Otto Schmidt arrives legally in Malawi, ostensibly for business, and starts making acquaintances among members of a local club for Whites. He meets Tiana, an emotionally unstable, attractive woman who shows an inexplicable interest in nuclear physics, and an explicit interest in Otto, especially after he saves her from a gun-toting black mob in the club. Otto tactfully avoids her feminine wiles, but comes to know her close enough to be privy to her tormenting secret: her husband was part of a team of Israeli scientists who clandestinely aided and abetted South Africa in acquiring The Bomb, and was probably liquidated for his indiscreet behavior.
South Africa is teeming with racist colonialists and their haplessly segregated victims; with swindlers, speculators and prospectors of all colours and nations and every intention; with local witches and quack doctors, concocting their curative brews with herbs and human organs; and ruthless businessmen, feeding off the fat of the land. Otto has a hunch that his catch lies in these murky waters, and so he places a job ad in a local newspaper, announcing his need for a professional pilot who can paratroop his dry-cleaning machines even in the most inaccessible parts of the country. Among the hundreds of applications he receives, Otto is intrigued by one response -- from a pilot who claims to have served in a Special Squadron of the South African Air Force.
Ugo Lastman turns out to be not only an expert pilot, but a boisterous and boastful buffoon. To give his resume an extra edge, Ugo swears that he was party to a nuclear blast, and promises to produce a photograph at the next meeting to quash Otto's skepticism. The scheduled meeting never takes place as Ugo falls prey to a round of indiscriminate firing by black militants just meters away from their meeting point. However, when the firing stops, Otto retrieves from the dead Ugo's wallet a clear photograph of a nuclear mushroom. Now Otto has incontrovertible proof of the nuclear explosion, which he hurriedly dispatches to the KGB headquarters in Moscow. Mission fulfilled, it is now time for Otto to tie up the loose ends and slip out of the country unscathed. Otto organizes a farewell cruise in a luxurious yacht on the river Vaal for his new acquaintances and friends, partly to assuage his guilt before Tiana, and partly to declare his leave of absence. However, when the merry company reaches the shore, Otto notices a cordon of tough men from the South African Counterintelligence Agency waiting for him. Otto is arrested on charges of terrorism, an allegation that precludes the need for observing any legal formality while dealing with the suspect.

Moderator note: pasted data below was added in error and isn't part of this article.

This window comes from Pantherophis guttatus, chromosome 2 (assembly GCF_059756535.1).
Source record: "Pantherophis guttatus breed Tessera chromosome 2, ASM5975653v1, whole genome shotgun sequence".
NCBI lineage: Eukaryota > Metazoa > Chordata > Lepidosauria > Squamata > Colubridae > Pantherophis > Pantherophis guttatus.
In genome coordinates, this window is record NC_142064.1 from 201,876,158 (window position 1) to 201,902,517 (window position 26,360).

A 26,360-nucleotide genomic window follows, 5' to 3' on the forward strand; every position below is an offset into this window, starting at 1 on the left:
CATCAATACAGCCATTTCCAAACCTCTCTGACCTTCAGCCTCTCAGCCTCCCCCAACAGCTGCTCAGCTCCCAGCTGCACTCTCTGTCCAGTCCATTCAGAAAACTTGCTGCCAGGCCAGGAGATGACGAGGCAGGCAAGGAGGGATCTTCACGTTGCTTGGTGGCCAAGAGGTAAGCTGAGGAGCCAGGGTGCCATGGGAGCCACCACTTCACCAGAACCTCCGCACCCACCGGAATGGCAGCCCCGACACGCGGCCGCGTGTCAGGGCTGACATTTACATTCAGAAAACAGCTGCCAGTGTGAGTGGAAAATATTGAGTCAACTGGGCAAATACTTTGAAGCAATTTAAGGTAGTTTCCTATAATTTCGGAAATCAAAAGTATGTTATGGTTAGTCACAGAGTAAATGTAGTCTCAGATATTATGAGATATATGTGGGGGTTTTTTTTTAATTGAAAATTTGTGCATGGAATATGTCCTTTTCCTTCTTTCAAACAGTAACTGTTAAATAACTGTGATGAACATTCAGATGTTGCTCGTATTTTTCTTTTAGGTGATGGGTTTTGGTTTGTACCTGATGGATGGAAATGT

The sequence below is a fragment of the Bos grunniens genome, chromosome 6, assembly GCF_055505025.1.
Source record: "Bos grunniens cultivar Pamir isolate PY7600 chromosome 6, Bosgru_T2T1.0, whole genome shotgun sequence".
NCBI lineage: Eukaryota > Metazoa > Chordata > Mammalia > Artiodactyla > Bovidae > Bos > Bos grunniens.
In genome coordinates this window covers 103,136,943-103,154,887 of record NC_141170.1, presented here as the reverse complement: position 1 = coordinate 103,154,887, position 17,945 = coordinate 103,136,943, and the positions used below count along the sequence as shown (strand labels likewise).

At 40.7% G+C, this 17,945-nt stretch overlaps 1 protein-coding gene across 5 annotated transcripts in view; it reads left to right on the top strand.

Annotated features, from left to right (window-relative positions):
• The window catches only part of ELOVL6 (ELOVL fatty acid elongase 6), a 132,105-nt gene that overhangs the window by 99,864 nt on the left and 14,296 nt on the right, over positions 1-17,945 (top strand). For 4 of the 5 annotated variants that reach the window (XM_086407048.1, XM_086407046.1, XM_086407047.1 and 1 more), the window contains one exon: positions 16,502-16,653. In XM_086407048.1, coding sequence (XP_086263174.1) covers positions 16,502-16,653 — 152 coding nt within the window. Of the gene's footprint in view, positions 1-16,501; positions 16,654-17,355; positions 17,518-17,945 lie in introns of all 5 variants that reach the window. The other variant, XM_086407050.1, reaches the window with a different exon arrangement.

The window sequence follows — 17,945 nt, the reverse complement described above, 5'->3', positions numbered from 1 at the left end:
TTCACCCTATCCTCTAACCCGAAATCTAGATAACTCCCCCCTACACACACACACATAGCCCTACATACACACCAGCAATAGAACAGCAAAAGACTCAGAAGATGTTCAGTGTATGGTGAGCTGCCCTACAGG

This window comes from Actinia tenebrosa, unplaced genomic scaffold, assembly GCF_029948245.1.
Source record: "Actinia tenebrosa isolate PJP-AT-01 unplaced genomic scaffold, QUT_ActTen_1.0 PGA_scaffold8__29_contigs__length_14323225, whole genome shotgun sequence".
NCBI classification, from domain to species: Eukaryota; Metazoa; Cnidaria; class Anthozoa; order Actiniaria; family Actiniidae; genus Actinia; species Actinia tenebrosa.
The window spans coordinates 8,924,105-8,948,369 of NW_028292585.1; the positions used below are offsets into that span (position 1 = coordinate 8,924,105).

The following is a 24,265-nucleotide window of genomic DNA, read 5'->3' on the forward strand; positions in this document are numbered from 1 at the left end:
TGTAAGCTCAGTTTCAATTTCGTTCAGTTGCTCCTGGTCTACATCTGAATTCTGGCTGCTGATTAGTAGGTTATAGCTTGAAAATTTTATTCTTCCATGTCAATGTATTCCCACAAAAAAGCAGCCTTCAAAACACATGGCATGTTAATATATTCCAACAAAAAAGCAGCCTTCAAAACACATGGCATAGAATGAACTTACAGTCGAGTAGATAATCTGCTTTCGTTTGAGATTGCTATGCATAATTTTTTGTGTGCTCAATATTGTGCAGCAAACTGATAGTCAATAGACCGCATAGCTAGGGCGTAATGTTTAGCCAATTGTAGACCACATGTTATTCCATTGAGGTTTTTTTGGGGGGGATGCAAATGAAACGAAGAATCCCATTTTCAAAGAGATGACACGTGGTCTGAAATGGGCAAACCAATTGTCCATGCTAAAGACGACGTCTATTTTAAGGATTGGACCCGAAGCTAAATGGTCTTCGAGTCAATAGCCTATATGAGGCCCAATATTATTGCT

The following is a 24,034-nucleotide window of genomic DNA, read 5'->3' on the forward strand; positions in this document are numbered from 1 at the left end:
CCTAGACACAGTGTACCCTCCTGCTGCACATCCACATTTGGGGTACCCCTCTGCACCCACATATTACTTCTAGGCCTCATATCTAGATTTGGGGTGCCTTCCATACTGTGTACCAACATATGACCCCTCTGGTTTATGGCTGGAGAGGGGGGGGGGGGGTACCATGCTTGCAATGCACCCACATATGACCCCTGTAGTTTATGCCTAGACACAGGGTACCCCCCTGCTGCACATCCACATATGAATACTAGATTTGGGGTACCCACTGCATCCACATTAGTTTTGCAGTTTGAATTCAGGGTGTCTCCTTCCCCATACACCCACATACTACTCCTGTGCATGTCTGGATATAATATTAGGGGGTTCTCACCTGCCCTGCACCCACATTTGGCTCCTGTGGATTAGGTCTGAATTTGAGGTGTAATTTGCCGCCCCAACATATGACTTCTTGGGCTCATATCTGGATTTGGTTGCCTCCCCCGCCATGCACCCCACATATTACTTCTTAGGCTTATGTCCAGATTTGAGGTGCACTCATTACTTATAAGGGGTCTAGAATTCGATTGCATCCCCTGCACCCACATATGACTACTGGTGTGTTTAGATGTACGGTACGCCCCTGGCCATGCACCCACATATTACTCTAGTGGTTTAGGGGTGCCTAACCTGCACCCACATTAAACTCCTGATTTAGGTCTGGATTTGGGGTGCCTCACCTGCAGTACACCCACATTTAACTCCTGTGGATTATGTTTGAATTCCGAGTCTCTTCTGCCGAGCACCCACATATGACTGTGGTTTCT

Despite the sadistic tortures to which he is subjected day and night, Otto brushes aside all allegations against him, believing that South African Counterintelligence has no proof of his true identity. He is later cross-examined by a battery of intelligence officials from Germany, Italy, France, Israel, Britain and the U.S.A, but Otto refuses to cooperate although he is aware of the hazards of remaining anonymous for long: his impatient hosts could simply liquidate him without being held accountable for his death.
His hosts soon start employing third-degree measures to loosen his tongue. E.g., Otto is forced to stand upright without support for 26 hours when any tottering leads to bouts of beating; he is tied to a scalding-hot iron cage in the 500C heat of the desert, and then incarcerated in a dark cell until the skin on his hands crack and bleed from the lack of light. He is transferred to the death row; from a cell adjoining the gallows, he gets a close-up view of the execution theater; one day a loop is tied round his neck and only pulled out at the last moment. In his twilight state between life and death, only the ghost of the legendary Zulu chief, Shaka, visits him with some frequency and communicates with him in a mysterious sign-language. In more lucid moments, Otto finds consolation visualizing his father, a school teacher, physically handicapped after the war, daily braving on crutches, hail or storm or snow, the ten-mile distance from their home to his school. One day, during a regular interrogation Otto is confronted with a photograph of his expired wife, Tanya, and his own bearing his real name on the back. He understands that any further denial is futile, and curtly admits: “My name is Alexei Kozlov. I'm a Soviet officer and that's all you will learn from me.” He sticks to his word for another year until the Prime Minister of South Africa, Peter Botha, publicly announces in December 1981 that Alexei Kozlov is being held in confinement in South Africa.
Thus began Alexei Kozlov's release and return to Russia, where he was first placed on 'quarantine' and then rehabilitated. Later he learned that he had been betrayed by the ex-officer of the KGB Oleg Gordiyevsky, who had defected to the UK.
After four years of quiet life Kozlov asked the Russian Intelligence Service to send him back into active service. It may have been a preposterous request for an uncovered agent, but it worked. Kozlov spent another decade in an undisclosed European country as a resident, but that's a different story.